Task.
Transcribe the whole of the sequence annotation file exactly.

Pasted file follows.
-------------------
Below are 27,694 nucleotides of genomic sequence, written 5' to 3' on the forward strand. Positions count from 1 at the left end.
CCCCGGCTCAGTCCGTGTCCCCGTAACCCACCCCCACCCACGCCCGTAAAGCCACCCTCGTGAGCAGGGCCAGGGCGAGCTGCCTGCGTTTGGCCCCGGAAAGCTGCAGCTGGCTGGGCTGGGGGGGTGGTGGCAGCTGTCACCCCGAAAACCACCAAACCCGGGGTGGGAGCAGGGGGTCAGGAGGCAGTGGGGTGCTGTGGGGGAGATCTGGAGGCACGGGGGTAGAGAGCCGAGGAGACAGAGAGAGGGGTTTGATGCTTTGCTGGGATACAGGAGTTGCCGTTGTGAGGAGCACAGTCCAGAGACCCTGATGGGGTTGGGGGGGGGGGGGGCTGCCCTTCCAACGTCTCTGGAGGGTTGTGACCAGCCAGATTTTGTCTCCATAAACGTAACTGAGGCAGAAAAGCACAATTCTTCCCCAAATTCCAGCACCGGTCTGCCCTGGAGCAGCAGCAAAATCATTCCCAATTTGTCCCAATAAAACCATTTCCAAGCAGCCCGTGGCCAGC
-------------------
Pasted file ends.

Below are 27,694 nucleotides of genomic sequence, written 5' to 3' on the forward strand. Positions count from 1 at the left end.
CCCCGGCTCAGTCCGTGTCCCCGTAACCCACCCCCACCCACGCCCGTAAAGCCACCCTCGTGAGCAGGGCCAGGGCGAGCTGCCTGCGTTTGGCCCCGGAAAGCTGCAGCTGGCTGGGCTGGGGGGGTGGTGGCAGCTGTCACCCCGAAAACCACCAAACCCGGGGTGGGAGCAGGGGGTCAGGAGGCAGTGGGGTGCTGTGGGGGAGATCTGGAGGCACGGGGGTAGAGAGCCGAGGAGACAGAGAGAGGGGTTTGATGCTTTGCTGGGATACAGGAGTTGCCGTTGTGAGGAGCACAGTCCAGAGACCCTGATGGGGTTGGGGGGGGGGGGGGCTGCCCTTCCAACGTCTCTGGAGGGTTGTGACCAGCCAGATTTTGTCTCCATAAACGTAACTGAGGCAGAAAAGCACAATTCTTCCCCAAATTCCAGCACCGGTCTGCCCTGGAGCAGCAGCAAAATCATTCCCAATTTGTCCCAATAAAACCATTTCCAAGCAGCCCGTGGCCAGC